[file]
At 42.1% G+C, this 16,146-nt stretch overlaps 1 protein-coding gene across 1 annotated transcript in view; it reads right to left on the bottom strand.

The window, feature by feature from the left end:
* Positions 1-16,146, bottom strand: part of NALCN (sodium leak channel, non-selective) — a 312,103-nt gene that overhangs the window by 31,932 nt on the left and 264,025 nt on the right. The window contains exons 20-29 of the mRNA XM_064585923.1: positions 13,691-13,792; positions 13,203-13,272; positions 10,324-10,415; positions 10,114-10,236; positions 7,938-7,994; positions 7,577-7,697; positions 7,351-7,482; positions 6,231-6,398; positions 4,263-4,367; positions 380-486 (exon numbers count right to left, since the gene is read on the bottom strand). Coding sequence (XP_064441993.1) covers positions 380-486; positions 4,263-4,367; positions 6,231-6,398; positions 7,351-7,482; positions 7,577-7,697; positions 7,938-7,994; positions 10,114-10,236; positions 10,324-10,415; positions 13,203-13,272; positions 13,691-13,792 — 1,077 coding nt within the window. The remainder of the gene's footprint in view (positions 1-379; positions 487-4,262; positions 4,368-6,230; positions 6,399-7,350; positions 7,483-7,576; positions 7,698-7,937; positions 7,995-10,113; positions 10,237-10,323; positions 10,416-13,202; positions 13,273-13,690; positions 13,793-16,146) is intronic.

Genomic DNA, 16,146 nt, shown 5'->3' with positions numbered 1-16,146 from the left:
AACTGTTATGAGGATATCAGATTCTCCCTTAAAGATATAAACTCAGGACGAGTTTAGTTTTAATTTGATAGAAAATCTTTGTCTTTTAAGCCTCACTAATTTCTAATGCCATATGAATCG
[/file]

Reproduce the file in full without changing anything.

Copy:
At 42.1% G+C, this 16,146-nt stretch overlaps 1 protein-coding gene across 1 annotated transcript in view; it reads right to left on the bottom strand.

The window, feature by feature from the left end:
* Positions 1-16,146, bottom strand: part of NALCN (sodium leak channel, non-selective) — a 312,103-nt gene that overhangs the window by 31,932 nt on the left and 264,025 nt on the right. The window contains exons 20-29 of the mRNA XM_064585923.1: positions 13,691-13,792; positions 13,203-13,272; positions 10,324-10,415; positions 10,114-10,236; positions 7,938-7,994; positions 7,577-7,697; positions 7,351-7,482; positions 6,231-6,398; positions 4,263-4,367; positions 380-486 (exon numbers count right to left, since the gene is read on the bottom strand). Coding sequence (XP_064441993.1) covers positions 380-486; positions 4,263-4,367; positions 6,231-6,398; positions 7,351-7,482; positions 7,577-7,697; positions 7,938-7,994; positions 10,114-10,236; positions 10,324-10,415; positions 13,203-13,272; positions 13,691-13,792 — 1,077 coding nt within the window. The remainder of the gene's footprint in view (positions 1-379; positions 487-4,262; positions 4,368-6,230; positions 6,399-7,350; positions 7,483-7,576; positions 7,698-7,937; positions 7,995-10,113; positions 10,237-10,323; positions 10,416-13,202; positions 13,273-13,690; positions 13,793-16,146) is intronic.

Genomic DNA, 16,146 nt, shown 5'->3' with positions numbered 1-16,146 from the left:
AACTGTTATGAGGATATCAGATTCTCCCTTAAAGATATAAACTCAGGACGAGTTTAGTTTTAATTTGATAGAAAATCTTTGTCTTTTAAGCCTCACTAATTTCTAATGCCATATGAATCG